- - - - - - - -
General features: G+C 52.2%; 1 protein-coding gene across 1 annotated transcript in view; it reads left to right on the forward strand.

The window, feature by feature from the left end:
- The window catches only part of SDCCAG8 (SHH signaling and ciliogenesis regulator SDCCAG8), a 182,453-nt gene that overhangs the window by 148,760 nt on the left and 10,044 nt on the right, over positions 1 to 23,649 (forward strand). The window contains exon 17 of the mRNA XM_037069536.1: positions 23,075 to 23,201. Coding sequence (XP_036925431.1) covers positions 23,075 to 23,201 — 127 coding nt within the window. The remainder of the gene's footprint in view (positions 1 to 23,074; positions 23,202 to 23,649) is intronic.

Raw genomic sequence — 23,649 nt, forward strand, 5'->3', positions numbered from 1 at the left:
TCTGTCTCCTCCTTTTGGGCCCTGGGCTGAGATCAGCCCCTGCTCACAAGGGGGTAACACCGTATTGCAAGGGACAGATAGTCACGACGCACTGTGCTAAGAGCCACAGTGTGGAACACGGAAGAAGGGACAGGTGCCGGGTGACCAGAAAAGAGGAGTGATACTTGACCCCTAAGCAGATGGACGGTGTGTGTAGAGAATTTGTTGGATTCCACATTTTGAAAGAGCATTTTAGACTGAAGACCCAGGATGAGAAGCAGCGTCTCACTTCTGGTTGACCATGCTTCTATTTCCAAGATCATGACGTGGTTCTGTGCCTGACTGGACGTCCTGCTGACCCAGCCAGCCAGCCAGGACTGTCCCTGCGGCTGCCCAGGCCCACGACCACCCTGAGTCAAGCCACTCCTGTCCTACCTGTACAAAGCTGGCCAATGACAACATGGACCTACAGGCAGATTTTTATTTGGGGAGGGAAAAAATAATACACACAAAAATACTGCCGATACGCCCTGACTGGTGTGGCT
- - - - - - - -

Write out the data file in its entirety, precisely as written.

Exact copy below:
General features: G+C 52.2%; 1 protein-coding gene across 1 annotated transcript in view; it reads left to right on the forward strand.

The window, feature by feature from the left end:
- The window catches only part of SDCCAG8 (SHH signaling and ciliogenesis regulator SDCCAG8), a 182,453-nt gene that overhangs the window by 148,760 nt on the left and 10,044 nt on the right, over positions 1 to 23,649 (forward strand). The window contains exon 17 of the mRNA XM_037069536.1: positions 23,075 to 23,201. Coding sequence (XP_036925431.1) covers positions 23,075 to 23,201 — 127 coding nt within the window. The remainder of the gene's footprint in view (positions 1 to 23,074; positions 23,202 to 23,649) is intronic.

Raw genomic sequence — 23,649 nt, forward strand, 5'->3', positions numbered from 1 at the left:
TCTGTCTCCTCCTTTTGGGCCCTGGGCTGAGATCAGCCCCTGCTCACAAGGGGGTAACACCGTATTGCAAGGGACAGATAGTCACGACGCACTGTGCTAAGAGCCACAGTGTGGAACACGGAAGAAGGGACAGGTGCCGGGTGACCAGAAAAGAGGAGTGATACTTGACCCCTAAGCAGATGGACGGTGTGTGTAGAGAATTTGTTGGATTCCACATTTTGAAAGAGCATTTTAGACTGAAGACCCAGGATGAGAAGCAGCGTCTCACTTCTGGTTGACCATGCTTCTATTTCCAAGATCATGACGTGGTTCTGTGCCTGACTGGACGTCCTGCTGACCCAGCCAGCCAGCCAGGACTGTCCCTGCGGCTGCCCAGGCCCACGACCACCCTGAGTCAAGCCACTCCTGTCCTACCTGTACAAAGCTGGCCAATGACAACATGGACCTACAGGCAGATTTTTATTTGGGGAGGGAAAAAATAATACACACAAAAATACTGCCGATACGCCCTGACTGGTGTGGCT